Biochemical brain markers in excited delirium deaths

Deborah C. Mash

Research output: Chapter in Book/Report/Conference proceedingChapter

6 Scopus citations

Abstract

Over the past decade, increased attention has been paid to the sudden deaths of some highly agitated subjects held in police custody, which were restrained or incapacitated by CEWs. Medical examiners often have extreme difficulty in identifying the cause of death, but frequently drug intoxication is considered a contributing factor. The symptoms of excited delirium include bizarre and/or aggressive behavior, shouting, paranoia, panic, violence toward others, unexpected physical strength, and hyperthermia. Throughout the United States and Canada, these cases are frequently associated with cocaine or methamphetamine abuse. Acute exhaustive mania and sudden death presents with behavioral signs and symptoms that are the same as in cases of cocaine excited delirium. However, the forensic autopsies fail to demonstrate a history of illicit drug use or positive toxicologic basis for the diagnosis. The striking parallel in behavioral symptoms between the manner of sudden death involving unusual behavior in these individuals suggests that a genetic brain disorder may be the precipitating cause of delirium and death. While the precise cause and mechanism of lethality remains controversial, we have demonstrated that there are network-level changes in dopaminergic synaptic markers in brain that identify and help to confirm the occurrence of the excited delirium syndrome. Characterization of adaptive and maladaptive functional interactions among brain pathways is a critical step towards development of evidence-based biomarkers of excited delirium.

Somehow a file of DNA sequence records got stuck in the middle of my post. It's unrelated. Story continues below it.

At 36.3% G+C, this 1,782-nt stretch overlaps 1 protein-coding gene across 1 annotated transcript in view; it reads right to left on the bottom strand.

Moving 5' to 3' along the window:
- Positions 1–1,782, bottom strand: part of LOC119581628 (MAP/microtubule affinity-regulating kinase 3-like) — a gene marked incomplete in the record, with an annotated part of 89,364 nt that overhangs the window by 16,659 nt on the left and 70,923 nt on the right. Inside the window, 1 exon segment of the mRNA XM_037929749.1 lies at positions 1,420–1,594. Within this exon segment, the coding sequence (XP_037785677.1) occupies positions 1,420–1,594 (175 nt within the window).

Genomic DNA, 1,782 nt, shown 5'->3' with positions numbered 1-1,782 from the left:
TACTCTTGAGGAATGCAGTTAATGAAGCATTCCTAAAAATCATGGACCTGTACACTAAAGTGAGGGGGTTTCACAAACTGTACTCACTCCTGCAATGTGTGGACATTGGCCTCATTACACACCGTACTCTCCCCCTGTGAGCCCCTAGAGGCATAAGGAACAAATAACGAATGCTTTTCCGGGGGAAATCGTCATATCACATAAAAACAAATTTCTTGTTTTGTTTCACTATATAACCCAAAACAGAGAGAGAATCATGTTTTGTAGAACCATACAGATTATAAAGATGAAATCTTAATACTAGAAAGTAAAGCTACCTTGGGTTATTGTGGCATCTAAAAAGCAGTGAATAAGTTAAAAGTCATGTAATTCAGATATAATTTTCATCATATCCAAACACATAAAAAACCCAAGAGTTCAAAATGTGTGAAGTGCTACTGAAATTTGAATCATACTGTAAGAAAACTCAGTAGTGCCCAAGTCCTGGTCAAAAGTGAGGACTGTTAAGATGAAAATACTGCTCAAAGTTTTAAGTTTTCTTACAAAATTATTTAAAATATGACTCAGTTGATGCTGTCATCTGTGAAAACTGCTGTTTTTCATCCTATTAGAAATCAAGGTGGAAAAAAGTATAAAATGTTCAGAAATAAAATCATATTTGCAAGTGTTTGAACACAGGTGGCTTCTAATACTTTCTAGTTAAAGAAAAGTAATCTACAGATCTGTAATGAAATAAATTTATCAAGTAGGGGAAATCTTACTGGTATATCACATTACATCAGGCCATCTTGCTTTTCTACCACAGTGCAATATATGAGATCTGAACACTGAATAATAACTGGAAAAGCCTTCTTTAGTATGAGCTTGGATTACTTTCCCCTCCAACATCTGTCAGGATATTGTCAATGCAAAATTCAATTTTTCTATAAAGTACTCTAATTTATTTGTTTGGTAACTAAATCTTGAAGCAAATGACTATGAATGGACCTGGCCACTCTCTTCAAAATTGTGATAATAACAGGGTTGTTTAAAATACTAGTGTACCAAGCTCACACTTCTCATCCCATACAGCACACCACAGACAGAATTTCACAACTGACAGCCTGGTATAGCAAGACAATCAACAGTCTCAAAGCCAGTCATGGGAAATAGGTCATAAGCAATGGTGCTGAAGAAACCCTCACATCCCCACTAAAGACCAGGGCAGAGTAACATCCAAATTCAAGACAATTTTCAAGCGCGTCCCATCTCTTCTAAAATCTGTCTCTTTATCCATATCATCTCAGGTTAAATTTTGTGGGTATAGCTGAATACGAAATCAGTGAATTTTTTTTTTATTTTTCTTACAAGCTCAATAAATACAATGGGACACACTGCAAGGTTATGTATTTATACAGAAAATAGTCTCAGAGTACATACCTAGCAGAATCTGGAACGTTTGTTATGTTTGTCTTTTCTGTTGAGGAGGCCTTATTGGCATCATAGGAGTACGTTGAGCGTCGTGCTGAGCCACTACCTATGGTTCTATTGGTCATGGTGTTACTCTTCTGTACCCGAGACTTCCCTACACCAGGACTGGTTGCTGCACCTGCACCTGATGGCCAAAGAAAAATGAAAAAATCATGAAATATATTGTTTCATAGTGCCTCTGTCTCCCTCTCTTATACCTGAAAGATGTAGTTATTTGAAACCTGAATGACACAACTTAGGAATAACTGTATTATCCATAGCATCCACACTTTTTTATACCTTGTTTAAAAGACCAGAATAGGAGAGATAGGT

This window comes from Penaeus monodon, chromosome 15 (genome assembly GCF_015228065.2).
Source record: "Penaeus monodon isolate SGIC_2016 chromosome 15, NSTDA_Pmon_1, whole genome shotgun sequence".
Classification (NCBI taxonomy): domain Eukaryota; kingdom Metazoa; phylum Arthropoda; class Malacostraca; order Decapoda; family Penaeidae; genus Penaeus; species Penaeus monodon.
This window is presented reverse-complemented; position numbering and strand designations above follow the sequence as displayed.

Original languageEnglish (US)
Title of host publicationTASER® Conducted Electrical Weapons
Subtitle of host publicationPhysiology, Pathology, and Law
PublisherSpringer US
Pages365-377
Number of pages13
ISBN (Print)9780387854748
DOIs
StatePublished - Dec 1 2009

ASJC Scopus subject areas

  • Medicine(all)

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    Mash, D. C. (2009). Biochemical brain markers in excited delirium deaths. In TASER® Conducted Electrical Weapons: Physiology, Pathology, and Law (pp. 365-377). Springer US. https://doi.org/10.1007/978-0-387-85475-5_29